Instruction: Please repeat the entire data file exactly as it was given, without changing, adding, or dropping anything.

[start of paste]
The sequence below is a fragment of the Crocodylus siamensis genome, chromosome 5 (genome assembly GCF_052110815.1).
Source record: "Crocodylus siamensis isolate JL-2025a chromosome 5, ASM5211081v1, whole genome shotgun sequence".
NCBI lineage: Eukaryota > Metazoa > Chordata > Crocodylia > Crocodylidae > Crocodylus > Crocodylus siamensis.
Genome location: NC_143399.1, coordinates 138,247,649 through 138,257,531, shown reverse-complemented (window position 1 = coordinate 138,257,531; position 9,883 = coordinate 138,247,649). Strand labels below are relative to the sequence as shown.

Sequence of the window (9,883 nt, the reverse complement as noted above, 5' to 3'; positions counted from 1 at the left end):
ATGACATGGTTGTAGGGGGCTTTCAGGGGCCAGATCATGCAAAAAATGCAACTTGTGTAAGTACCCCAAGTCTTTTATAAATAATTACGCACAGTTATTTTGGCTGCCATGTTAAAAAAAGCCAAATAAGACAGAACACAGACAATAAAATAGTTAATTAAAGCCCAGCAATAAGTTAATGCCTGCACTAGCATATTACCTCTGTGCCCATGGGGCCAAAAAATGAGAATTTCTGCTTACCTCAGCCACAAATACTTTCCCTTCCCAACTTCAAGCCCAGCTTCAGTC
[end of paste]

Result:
The sequence below is a fragment of the Crocodylus siamensis genome, chromosome 5 (genome assembly GCF_052110815.1).
Source record: "Crocodylus siamensis isolate JL-2025a chromosome 5, ASM5211081v1, whole genome shotgun sequence".
NCBI lineage: Eukaryota > Metazoa > Chordata > Crocodylia > Crocodylidae > Crocodylus > Crocodylus siamensis.
Genome location: NC_143399.1, coordinates 138,247,649 through 138,257,531, shown reverse-complemented (window position 1 = coordinate 138,257,531; position 9,883 = coordinate 138,247,649). Strand labels below are relative to the sequence as shown.

Sequence of the window (9,883 nt, the reverse complement as noted above, 5' to 3'; positions counted from 1 at the left end):
ATGACATGGTTGTAGGGGGCTTTCAGGGGCCAGATCATGCAAAAAATGCAACTTGTGTAAGTACCCCAAGTCTTTTATAAATAATTACGCACAGTTATTTTGGCTGCCATGTTAAAAAAAGCCAAATAAGACAGAACACAGACAATAAAATAGTTAATTAAAGCCCAGCAATAAGTTAATGCCTGCACTAGCATATTACCTCTGTGCCCATGGGGCCAAAAAATGAGAATTTCTGCTTACCTCAGCCACAAATACTTTCCCTTCCCAACTTCAAGCCCAGCTTCAGTC